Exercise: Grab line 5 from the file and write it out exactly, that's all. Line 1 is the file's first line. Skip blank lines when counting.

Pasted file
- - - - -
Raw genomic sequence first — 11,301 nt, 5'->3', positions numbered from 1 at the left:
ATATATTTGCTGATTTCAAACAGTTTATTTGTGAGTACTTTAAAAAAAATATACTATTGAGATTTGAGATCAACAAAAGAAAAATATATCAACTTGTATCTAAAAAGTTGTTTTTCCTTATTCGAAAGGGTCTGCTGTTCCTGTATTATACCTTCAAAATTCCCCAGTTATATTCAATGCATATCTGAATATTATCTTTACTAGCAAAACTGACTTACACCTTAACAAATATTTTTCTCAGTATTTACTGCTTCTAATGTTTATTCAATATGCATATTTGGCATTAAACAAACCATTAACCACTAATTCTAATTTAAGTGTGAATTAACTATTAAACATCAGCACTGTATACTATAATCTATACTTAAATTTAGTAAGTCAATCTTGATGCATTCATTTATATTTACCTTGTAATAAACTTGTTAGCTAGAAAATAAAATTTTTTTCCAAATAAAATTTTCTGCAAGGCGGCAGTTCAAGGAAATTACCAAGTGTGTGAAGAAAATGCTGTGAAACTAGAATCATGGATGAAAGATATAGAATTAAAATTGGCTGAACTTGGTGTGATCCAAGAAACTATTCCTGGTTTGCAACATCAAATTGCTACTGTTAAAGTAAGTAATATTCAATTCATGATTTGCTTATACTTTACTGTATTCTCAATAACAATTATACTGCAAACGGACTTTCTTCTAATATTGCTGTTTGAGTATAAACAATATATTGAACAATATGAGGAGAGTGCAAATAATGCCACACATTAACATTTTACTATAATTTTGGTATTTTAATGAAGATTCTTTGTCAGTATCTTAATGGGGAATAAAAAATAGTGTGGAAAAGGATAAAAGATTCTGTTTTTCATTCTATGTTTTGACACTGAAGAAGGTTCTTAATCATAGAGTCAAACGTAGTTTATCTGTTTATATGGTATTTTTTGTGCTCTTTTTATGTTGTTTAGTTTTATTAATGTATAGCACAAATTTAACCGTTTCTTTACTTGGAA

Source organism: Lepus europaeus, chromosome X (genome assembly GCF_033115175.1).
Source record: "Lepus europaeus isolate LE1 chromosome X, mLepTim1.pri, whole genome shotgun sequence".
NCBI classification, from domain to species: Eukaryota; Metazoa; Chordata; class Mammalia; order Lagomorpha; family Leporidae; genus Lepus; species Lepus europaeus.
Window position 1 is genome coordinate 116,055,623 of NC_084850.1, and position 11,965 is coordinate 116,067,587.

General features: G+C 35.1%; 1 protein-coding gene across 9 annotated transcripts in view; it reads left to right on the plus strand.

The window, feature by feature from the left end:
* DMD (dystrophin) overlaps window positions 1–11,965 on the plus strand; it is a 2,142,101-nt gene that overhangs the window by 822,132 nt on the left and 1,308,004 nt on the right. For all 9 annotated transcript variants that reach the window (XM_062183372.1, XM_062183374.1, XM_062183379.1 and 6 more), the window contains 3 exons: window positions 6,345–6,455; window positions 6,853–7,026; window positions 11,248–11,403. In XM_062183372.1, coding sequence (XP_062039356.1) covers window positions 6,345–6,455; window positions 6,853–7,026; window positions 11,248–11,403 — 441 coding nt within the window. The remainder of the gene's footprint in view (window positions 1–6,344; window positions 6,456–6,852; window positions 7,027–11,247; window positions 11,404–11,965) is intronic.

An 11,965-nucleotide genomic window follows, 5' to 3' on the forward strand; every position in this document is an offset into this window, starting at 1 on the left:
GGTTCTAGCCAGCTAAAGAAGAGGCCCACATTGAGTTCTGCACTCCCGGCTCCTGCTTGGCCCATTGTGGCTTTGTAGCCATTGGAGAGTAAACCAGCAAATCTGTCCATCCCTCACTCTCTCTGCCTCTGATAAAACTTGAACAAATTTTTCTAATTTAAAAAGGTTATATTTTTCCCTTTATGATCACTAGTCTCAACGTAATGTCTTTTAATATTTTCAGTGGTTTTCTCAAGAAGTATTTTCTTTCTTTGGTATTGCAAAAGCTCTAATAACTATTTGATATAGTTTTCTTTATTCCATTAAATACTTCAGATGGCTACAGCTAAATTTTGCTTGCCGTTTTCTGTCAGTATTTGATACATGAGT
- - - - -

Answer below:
NCBI classification, from domain to species: Eukaryota; Metazoa; Chordata; class Mammalia; order Lagomorpha; family Leporidae; genus Lepus; species Lepus europaeus.